Frowning in as innocent a manner as he could manage, and being careful not to clench his own fists, Wentworth said: “Thinking about what?”
“Don’t play the innocent with me, Thomas—and for sure and certain, don’t try to play me for a fool. You know perfectly well what I’m talking about. It’s not as if we haven’t danced about the subject for weeks, now. You’re thinking about the Glorious Revolution, that’s what.”
Wentworth sighed, and turned his gaze from the archbishop to the window looking out over London. Slowly, his hands curled on the armrests of his own chair. Not quite into fists; more like a man might try to seize something intangible in midair.
“Oh, yes, it’s been quite obvious to me for some time,” continued Laud. “Even if you do manage to stymie the revolution of 1640, then what? You can’t continue this way, you know it as well as I do. This is England, not—not—the Ottoman empire.”
Wentworth said nothing. He just continued to gaze out over the city. There really wasn’t much to see, beyond a gray sunset lowering over a city that was grayer still. Gray everywhere he looked, nowadays, it seemed to him.
“Come, come, Thomas, speak up. I shall not betray you. You must know that, if nothing else.”
There was that, after all. One of the few certainties in a world that grew less certain by the day.
“Very well, William. Yes, I am thinking about it—and, yes, of course you’re right. Everything I’ve done since the king brought me to London has been a stopgap. Just a temporary measure—often enough, a ramshackle one—to keep a situation from spiraling out of control. But that’s all it is. The king may be under the delusion that he can rule this way for a lifetime, and his successor after him, but that’s all it is. A delusion. A ruler needs legitimacy before all else, and legitimacy in the end must have its base in the consent of the governed. Their acquiescence and acceptance, at the very least. When all is said and done, that’s as true for the Turk as it is for the Englishman.”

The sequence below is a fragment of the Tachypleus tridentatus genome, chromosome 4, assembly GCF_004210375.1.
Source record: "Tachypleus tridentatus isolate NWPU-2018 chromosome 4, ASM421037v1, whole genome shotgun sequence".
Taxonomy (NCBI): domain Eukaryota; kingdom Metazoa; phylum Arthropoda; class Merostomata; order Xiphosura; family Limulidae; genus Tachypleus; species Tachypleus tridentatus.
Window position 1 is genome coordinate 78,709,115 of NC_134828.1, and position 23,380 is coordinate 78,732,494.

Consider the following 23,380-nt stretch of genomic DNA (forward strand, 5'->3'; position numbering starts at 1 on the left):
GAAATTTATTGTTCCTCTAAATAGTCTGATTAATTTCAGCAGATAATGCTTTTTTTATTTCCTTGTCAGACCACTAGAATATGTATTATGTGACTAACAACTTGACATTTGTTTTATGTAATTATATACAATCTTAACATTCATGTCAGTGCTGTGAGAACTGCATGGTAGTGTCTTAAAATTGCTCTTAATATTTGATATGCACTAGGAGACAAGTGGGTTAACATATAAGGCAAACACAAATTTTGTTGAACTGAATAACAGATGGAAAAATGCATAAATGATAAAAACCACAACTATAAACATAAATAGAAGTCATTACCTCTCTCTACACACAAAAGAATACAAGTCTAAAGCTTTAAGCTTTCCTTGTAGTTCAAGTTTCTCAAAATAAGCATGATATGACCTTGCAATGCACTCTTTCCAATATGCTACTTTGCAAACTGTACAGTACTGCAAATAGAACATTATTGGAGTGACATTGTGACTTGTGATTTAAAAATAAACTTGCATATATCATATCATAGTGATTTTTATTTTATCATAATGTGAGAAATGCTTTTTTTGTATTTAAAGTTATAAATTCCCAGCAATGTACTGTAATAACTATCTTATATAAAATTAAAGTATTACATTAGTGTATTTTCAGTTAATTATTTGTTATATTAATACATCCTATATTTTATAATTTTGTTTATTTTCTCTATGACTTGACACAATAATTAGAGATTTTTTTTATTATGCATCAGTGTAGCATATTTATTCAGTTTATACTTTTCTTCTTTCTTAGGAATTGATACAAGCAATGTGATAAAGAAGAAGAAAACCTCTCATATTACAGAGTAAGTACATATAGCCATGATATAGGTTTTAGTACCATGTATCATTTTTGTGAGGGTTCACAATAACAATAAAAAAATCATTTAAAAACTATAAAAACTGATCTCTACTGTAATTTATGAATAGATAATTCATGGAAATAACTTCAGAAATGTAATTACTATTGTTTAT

Laud made a face. Wentworth chuckled. “Granted, the Turk is more acquiescent to begin with. But read the histories, William. Even the Ottomans fell. Even the Tsars fell. All of them fell—or they accommodated to survive. How is England to be the sole exception? Even allowing for God’s special favor.”
He planted his hand on the armrests and pushed himself erect, feeling far wearier than any forty-year-old man should be, who hadn’t done anything more physically strenuous that day than walk corridors and sign documents. Then, went to the window. Hoping, perhaps, that the city might look less gray if he could peer at it directly.
No, it didn’t. He wasn’t surprised.
primate? prelate, I think.
“…. very humble beginnings to become the primate of the Anglican church …” This is the phrase I’m to whichI’m refering.
is it just me or is this a longer snippet than usual?
Anyway, VERY nice. Iâ€™ve been thinking for awhile that while the idiot king killed the leaders of the revolution he did nothing about the underlying causes, and in fact could not, since those causes are mostly centuries of despotic rule by his own family, and the fact the he himself is a moron.
He may very well have simply insurred that better leaders arise to take there place.
The term ‘Primate’ is quite correct for an Archbishop of the Church of England. He is in fact ‘Primate of All England’ as an official title My Longmans Modern English Dictionary defines primate as ‘ a bishop having authority over other bishops’.
Prelate is defined as ‘ highranking Church dignitary; an archbishop, bishop or patriach.’ (From the same source.)